The USF program provides funding to provide communications to areas of the country that are hard to reach (high-cost); rural health care; schools and libraries (E-Rate); and low-income support (Lifeline and Linkup). The companies paying into USF funding include wireline phone companies, wireless phone companies, paging service companies, and certain Voice over Internet Protocol (VoIP) providers. These fees or contributions are typically passed on to the consumer in the form of a USF fee. As many of these pools of contributors shrink, mobile customers increasingly take the brunt of these fees.

The contribution factor for USF has been on an upward trajectory for the last decade where it increased from 20% to 31.8% in just the last two years, putting exceedingly regressive fee percentages on individuals’ voice service. At the current contribution rate, if everyone eligible for Lifeline services signed up for the program, billions of dollars in funding could be exhausted in only just a few months. Simply expanding the E-Rate program, which also draws on USF, under current conditions is unsustainable.

Both the E-Rate and Lifeline program distribution processes should be examined for reforms. It is likely that distributions at the customer level will be more efficiently disbursed and utilized than distribution at the carrier level. Expansion of the E-Rate program before reassessing the contribution factor and distribution mechanisms will endanger all of the four programs that are part of USF including rural healthcare and the high-cost programs. The FCC should continue to work with Congress to use existing funds to support home-based connectivity during the COVID-19 pandemic. And, if USF programs are to continue, the FCC should work with legislators to develop the most cost-effective contribution and distribution reforms that reduce the strain on consumers and taxpayers before expanding any programs within the USF to protect its solvency.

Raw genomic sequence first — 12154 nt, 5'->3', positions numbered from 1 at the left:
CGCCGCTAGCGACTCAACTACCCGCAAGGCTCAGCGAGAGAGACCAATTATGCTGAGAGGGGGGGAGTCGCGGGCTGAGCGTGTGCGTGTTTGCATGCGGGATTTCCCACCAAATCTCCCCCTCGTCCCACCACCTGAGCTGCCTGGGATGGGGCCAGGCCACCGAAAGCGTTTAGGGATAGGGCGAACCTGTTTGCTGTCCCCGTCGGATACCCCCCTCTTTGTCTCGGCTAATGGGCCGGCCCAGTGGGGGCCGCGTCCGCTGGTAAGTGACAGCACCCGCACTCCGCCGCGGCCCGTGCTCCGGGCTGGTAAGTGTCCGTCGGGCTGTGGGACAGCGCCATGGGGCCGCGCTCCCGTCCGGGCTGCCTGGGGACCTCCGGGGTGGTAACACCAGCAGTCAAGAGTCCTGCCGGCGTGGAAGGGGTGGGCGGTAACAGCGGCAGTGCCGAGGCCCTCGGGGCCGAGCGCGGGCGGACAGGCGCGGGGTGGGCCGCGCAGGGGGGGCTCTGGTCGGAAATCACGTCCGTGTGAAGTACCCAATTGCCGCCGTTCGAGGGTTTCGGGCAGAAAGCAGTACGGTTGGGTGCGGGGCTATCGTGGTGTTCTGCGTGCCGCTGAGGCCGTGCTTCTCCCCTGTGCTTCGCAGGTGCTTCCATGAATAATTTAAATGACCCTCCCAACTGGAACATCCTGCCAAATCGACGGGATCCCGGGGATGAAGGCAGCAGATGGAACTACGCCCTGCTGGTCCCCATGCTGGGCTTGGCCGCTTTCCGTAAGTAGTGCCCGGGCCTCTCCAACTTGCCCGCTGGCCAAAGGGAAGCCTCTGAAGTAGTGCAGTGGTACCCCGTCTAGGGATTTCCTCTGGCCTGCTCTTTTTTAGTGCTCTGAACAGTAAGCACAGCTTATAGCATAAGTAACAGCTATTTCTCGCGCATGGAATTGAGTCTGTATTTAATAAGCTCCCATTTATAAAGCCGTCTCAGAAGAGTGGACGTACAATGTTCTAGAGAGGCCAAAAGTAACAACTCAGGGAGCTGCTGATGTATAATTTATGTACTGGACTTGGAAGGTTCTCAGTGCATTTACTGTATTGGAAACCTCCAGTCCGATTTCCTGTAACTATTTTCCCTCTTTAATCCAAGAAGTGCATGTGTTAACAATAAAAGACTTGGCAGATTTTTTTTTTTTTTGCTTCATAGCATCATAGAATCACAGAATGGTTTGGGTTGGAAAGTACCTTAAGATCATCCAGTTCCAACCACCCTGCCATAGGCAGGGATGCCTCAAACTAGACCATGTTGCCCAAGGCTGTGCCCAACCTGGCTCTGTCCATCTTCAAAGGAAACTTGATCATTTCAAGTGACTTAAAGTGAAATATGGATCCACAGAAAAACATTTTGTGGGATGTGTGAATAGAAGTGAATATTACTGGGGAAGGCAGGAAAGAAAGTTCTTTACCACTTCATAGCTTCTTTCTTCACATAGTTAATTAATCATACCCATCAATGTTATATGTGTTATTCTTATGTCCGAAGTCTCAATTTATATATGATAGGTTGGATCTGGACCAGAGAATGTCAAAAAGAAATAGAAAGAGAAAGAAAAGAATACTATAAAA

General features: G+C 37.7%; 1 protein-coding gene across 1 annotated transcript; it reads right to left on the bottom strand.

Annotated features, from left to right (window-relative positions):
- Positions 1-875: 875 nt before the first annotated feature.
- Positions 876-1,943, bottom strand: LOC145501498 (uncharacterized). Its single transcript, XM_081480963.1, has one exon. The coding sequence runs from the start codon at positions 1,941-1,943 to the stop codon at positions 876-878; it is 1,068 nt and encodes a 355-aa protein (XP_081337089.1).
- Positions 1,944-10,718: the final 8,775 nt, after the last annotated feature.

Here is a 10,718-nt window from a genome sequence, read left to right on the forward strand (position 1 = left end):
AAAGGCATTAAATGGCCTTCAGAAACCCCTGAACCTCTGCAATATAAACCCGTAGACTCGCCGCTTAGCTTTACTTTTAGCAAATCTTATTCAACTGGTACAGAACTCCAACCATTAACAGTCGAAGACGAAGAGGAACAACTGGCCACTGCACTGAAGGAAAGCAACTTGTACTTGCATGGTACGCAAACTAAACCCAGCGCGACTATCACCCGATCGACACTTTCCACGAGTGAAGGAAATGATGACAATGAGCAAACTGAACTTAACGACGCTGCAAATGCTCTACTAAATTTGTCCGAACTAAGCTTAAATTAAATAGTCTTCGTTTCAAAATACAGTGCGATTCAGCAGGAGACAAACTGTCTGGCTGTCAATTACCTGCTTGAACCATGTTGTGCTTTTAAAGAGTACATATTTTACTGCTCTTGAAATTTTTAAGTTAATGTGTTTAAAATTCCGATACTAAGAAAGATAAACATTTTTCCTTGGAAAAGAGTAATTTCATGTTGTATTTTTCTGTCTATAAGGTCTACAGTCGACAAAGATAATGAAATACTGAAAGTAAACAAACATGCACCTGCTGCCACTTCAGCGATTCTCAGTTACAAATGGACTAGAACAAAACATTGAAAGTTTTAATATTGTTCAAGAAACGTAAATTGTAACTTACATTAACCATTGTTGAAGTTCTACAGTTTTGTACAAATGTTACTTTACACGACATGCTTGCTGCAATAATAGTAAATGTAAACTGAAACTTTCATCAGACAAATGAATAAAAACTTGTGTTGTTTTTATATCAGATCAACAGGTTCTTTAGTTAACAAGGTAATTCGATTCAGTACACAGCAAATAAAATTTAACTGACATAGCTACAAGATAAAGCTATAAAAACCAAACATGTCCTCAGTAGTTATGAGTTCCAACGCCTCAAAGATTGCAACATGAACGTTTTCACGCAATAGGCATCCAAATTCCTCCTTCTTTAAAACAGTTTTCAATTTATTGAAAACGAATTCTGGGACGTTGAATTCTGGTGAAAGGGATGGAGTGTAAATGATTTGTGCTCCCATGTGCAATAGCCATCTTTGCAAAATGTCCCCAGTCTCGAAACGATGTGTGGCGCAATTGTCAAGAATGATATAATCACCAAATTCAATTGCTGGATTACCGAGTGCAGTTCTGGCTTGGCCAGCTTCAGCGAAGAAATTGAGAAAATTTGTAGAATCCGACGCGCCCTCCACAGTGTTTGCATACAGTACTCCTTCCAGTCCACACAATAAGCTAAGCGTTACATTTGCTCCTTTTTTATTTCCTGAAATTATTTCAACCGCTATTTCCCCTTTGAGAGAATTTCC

The COVID-19 pandemic has created extraordinary challenges that require extraordinary efforts to solve. While the government works to ensure that students remain connected with their education, the FCC should continue its policy to support the work of the Department of Education and states instead of endangering the sustainability of the Universal Service Fund and all of the programs that it supports.


Grover G. Norquist
Americans for Tax Reform
Roslyn Layton, PhD
Visiting Fellow
Aalborg University
Phil Kerpen
American Commitment
Krisztina Pusok, Ph. D.
Director of Policy and Research
American Consumer Institute
Center for Citizen Research
Jeffrey Mazzella
Center for Individual Freedom
Thomas Schatz
Citizens Against Government Waste
Jessica Melugin
Director, Center for Technology and Innovation
The Competitive Enterprise Institute
Katie McAuliffe
Executive Director
Digital Liberty
Sarah Anderson
Director of Policy
Mario H. Lopez
Hispanic Leadership Fund
Carrie Lukas
Independent Women’s Forum
Heather R. Higgins
Independent Women’s Voice
Tom Giovanetti
Institute for Policy Innovation
Andrea O’Sullivan
Director, Center for Technology and Innovation
The James Madison Institute
Seton Motley
Less Government
Brandon Arnold
Executive Vice President
National Taxpayers Union
Tom Hebert
Executive Director
Open Competition Center
Karen Kerrigan
President & CEO
Small Business & Entrepreneurship Council
James L. Martin
60 Plus Association
Saulius “Saul” Anuzis
60 Plus Association
David Williams
Taxpayer Protection Alliance
James E. Dunstan
General Counsel